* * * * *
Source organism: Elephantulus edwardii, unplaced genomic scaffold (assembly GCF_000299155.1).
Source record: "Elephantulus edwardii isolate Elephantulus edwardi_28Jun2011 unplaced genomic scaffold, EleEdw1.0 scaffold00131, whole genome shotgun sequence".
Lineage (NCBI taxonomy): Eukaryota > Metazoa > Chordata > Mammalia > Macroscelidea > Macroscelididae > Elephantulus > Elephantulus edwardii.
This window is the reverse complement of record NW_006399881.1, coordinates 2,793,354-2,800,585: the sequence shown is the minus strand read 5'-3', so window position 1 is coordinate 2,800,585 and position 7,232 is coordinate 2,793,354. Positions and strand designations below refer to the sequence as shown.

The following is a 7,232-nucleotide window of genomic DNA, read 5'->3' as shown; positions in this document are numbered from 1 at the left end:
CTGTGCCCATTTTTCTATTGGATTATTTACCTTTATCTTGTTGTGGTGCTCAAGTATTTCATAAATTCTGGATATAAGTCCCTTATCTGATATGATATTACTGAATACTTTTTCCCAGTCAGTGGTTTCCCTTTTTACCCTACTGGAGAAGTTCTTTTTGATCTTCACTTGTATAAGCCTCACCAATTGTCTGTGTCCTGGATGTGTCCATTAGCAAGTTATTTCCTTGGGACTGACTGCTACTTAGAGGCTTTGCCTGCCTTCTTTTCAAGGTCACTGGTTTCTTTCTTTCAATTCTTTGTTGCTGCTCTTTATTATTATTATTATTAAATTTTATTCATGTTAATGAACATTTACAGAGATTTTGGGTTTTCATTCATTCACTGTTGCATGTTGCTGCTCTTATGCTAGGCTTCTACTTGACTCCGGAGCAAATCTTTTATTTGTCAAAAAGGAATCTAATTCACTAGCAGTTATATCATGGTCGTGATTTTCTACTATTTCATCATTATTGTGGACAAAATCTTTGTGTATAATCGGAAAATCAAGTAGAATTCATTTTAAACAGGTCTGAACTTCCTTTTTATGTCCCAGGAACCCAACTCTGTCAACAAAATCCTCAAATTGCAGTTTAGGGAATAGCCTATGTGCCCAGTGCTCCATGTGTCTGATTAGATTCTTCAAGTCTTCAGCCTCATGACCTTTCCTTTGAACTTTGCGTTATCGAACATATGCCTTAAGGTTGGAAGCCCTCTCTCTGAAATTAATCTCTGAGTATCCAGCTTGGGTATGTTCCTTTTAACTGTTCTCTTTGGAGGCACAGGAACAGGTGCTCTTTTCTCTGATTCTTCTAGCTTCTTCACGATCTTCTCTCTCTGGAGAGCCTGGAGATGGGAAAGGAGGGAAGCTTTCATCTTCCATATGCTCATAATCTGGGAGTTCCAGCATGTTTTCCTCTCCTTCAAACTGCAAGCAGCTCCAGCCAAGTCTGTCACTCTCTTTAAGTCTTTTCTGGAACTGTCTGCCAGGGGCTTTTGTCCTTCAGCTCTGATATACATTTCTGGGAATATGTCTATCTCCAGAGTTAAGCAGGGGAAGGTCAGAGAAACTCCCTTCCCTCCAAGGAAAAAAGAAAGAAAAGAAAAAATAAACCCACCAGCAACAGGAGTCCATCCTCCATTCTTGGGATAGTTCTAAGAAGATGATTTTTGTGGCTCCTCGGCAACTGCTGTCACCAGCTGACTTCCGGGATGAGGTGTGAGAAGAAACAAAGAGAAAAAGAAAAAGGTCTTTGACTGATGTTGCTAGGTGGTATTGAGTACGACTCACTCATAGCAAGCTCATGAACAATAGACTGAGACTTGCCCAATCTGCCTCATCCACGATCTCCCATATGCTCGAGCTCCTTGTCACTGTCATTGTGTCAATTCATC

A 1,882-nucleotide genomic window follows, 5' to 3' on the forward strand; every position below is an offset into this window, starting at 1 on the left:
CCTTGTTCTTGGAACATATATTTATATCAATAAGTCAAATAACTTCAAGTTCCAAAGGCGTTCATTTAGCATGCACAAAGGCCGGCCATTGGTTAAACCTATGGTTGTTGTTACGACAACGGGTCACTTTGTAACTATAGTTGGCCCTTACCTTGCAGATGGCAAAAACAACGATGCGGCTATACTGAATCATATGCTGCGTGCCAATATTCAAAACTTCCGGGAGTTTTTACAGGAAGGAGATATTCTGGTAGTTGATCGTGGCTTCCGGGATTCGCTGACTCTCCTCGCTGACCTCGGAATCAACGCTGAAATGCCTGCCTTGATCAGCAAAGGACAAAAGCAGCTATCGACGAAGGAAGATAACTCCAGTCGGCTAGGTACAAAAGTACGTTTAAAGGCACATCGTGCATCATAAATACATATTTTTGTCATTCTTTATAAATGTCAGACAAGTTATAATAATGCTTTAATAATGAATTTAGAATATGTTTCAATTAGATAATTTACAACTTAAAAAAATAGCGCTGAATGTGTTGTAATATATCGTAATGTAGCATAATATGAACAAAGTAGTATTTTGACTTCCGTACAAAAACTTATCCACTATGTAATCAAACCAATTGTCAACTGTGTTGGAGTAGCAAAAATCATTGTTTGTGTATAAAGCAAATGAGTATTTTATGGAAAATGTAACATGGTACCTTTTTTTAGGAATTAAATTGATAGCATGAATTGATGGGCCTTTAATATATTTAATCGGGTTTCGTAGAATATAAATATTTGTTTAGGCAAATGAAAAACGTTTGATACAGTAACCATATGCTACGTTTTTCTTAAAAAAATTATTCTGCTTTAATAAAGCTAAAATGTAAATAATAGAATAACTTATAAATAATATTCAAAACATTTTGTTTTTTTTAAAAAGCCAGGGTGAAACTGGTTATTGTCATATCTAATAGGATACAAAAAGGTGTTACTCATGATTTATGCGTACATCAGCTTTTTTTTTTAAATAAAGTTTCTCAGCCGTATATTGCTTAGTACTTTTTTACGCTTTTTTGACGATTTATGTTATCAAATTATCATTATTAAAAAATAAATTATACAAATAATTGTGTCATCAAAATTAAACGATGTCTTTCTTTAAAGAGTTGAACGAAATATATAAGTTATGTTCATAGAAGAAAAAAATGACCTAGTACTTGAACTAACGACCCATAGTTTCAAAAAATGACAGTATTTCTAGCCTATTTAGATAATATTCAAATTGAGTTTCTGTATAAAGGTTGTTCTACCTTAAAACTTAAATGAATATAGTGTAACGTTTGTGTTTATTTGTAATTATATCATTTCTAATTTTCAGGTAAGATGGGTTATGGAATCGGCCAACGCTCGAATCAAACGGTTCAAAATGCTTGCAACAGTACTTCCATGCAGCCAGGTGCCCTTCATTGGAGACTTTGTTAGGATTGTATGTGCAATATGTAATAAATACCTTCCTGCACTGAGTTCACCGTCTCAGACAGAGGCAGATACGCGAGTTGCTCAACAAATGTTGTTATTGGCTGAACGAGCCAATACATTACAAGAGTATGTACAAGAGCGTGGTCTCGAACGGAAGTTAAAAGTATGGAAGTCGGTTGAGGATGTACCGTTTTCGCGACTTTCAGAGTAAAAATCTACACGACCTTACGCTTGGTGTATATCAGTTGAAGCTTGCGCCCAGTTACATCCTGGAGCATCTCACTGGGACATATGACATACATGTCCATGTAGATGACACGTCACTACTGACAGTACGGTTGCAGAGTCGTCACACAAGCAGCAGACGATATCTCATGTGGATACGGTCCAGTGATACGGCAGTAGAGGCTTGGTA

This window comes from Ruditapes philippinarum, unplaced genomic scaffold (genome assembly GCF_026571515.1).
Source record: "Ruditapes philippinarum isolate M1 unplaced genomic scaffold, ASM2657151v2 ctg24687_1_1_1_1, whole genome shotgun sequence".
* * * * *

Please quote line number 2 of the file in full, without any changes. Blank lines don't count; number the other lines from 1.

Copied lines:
Source record: "Elephantulus edwardii isolate Elephantulus edwardi_28Jun2011 unplaced genomic scaffold, EleEdw1.0 scaffold00131, whole genome shotgun sequence".